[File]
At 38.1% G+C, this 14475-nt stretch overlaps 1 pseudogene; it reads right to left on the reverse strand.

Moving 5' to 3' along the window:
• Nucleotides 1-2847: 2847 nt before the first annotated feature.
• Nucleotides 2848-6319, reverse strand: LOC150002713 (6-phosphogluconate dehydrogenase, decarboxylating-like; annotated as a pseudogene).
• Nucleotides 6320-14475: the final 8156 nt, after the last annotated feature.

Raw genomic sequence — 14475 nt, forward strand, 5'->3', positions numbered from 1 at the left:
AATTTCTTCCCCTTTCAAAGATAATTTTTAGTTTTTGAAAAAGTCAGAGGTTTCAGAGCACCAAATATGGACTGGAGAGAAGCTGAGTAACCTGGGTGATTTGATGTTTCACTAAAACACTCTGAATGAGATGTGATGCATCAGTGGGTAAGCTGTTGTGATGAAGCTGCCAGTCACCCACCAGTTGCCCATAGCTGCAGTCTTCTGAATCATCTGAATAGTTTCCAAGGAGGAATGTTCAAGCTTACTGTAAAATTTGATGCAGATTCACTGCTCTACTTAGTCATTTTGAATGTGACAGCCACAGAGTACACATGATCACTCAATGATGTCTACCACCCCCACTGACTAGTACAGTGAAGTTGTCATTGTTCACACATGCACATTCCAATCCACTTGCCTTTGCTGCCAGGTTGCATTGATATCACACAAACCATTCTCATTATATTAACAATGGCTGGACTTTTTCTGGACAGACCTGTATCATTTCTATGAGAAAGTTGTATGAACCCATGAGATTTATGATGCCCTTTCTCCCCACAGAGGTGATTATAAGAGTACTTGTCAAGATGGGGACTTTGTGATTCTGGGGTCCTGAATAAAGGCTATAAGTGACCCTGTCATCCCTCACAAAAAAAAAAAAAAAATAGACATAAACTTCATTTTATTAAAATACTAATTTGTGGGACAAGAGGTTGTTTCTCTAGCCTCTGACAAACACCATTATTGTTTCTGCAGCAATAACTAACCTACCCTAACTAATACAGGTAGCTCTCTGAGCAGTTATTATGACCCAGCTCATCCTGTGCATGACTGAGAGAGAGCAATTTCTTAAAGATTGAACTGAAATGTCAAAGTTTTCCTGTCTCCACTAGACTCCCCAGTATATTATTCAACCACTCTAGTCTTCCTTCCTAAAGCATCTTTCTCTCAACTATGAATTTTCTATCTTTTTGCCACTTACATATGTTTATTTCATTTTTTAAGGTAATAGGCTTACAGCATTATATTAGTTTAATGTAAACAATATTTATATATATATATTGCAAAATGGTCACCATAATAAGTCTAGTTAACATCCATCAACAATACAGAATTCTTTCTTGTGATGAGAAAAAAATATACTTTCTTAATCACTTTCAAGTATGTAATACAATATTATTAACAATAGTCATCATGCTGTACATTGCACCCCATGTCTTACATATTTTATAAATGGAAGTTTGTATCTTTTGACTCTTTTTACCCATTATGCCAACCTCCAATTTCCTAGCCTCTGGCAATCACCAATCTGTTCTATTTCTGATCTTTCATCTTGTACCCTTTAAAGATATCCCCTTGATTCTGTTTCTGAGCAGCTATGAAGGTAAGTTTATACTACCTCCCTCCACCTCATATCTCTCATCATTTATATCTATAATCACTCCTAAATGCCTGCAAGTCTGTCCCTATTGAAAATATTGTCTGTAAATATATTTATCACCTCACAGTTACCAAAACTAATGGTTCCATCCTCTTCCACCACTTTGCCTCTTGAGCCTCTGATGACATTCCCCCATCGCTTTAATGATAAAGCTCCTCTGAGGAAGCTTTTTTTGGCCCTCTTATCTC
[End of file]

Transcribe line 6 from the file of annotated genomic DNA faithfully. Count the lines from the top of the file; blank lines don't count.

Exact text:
Raw genomic sequence — 14475 nt, forward strand, 5'->3', positions numbered from 1 at the left: